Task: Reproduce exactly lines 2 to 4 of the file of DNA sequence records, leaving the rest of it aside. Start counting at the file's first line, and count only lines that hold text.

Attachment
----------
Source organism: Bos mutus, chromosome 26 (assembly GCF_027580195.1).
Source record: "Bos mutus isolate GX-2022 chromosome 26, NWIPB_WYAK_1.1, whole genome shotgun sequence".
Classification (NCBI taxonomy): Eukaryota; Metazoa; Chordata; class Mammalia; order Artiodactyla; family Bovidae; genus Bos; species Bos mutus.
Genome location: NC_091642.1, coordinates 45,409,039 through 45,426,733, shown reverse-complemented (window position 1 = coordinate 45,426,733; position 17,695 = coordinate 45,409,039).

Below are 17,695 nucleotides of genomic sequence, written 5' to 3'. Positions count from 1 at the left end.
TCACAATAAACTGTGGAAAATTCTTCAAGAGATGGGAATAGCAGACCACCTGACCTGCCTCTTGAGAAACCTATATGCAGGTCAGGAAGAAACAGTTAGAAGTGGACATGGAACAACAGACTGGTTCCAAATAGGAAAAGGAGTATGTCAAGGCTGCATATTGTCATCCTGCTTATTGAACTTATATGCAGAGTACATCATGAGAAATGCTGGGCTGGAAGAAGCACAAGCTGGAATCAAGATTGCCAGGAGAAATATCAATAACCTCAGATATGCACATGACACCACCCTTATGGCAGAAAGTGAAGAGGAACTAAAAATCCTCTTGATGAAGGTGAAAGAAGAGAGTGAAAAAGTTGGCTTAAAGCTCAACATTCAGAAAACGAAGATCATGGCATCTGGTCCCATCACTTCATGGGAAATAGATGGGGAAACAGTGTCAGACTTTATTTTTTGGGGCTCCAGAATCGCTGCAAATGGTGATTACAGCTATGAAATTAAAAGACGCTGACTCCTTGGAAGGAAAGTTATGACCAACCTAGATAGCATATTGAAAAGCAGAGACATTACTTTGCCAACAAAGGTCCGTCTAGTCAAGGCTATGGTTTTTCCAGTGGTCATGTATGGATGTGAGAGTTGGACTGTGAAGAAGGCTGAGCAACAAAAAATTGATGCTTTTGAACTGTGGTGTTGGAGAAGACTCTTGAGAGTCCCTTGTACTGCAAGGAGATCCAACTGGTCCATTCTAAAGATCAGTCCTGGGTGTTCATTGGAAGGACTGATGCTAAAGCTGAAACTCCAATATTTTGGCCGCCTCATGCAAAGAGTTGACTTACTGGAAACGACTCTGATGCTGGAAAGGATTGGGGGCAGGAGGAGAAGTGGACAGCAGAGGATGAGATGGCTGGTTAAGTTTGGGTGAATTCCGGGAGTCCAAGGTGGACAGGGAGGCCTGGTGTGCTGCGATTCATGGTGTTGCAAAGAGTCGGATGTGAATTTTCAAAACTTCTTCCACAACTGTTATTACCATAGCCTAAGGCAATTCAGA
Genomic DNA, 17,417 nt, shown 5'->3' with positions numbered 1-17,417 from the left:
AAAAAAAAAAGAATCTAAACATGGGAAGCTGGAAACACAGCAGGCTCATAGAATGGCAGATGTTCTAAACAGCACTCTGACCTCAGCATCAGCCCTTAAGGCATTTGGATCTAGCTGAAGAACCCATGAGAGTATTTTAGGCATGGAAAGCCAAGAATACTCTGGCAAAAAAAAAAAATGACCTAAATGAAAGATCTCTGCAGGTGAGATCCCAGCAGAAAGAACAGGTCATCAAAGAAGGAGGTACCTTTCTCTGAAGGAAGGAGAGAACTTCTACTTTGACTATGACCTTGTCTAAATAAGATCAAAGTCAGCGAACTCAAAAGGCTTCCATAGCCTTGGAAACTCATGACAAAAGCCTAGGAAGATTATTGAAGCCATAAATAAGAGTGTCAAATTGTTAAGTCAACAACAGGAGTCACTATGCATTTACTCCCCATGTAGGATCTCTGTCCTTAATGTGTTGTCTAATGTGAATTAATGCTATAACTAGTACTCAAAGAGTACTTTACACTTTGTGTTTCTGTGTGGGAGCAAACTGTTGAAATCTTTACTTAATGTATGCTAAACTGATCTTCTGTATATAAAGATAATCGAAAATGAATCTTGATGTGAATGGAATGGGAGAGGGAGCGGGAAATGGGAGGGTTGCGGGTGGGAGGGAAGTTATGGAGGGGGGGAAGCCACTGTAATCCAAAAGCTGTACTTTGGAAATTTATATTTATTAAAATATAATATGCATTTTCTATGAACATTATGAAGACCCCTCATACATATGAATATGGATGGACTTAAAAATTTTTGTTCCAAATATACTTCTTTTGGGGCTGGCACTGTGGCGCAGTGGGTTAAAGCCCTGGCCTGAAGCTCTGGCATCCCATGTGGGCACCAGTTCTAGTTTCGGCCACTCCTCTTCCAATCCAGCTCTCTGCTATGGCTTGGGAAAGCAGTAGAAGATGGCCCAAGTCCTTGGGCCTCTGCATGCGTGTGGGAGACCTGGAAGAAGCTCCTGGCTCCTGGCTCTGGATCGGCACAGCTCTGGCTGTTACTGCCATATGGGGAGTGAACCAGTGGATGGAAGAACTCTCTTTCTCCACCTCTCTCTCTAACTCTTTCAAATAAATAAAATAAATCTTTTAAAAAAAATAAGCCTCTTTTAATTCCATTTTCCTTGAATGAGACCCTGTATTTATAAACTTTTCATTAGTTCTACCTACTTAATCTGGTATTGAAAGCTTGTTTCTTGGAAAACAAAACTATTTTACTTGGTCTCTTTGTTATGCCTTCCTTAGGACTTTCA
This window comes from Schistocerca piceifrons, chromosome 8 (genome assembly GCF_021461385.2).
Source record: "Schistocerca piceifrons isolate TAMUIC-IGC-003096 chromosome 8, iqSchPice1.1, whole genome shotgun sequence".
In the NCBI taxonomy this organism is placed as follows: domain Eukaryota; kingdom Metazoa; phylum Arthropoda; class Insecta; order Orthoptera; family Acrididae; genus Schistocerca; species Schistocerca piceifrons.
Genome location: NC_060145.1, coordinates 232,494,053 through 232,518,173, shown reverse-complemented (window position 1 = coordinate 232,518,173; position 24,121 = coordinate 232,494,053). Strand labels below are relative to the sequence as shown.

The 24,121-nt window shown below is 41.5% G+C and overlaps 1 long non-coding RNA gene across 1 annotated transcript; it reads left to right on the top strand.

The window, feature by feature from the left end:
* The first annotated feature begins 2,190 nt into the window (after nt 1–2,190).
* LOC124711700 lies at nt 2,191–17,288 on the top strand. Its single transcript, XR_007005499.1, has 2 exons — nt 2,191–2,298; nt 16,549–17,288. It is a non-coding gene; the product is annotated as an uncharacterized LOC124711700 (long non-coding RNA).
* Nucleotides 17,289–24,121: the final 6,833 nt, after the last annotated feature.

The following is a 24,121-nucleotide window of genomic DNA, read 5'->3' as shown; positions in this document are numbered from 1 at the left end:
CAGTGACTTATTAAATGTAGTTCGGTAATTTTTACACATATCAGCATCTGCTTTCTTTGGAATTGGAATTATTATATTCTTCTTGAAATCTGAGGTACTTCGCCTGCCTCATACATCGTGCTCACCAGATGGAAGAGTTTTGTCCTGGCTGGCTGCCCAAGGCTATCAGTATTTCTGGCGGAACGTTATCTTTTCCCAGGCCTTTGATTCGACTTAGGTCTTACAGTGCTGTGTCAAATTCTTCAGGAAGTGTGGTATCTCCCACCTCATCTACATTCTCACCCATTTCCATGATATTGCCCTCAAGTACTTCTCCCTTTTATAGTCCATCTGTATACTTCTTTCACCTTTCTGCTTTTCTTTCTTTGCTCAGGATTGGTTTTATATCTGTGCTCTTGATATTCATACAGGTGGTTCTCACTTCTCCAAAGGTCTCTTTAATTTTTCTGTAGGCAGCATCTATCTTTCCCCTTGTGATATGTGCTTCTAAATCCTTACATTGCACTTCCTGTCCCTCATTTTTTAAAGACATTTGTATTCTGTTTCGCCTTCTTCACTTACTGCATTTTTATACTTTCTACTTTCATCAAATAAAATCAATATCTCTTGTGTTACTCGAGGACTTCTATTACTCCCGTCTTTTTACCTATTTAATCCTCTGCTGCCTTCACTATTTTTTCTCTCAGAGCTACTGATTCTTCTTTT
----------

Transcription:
Source record: "Bos mutus isolate GX-2022 chromosome 26, NWIPB_WYAK_1.1, whole genome shotgun sequence".
Classification (NCBI taxonomy): Eukaryota; Metazoa; Chordata; class Mammalia; order Artiodactyla; family Bovidae; genus Bos; species Bos mutus.
Genome location: NC_091642.1, coordinates 45,409,039 through 45,426,733, shown reverse-complemented (window position 1 = coordinate 45,426,733; position 17,695 = coordinate 45,409,039).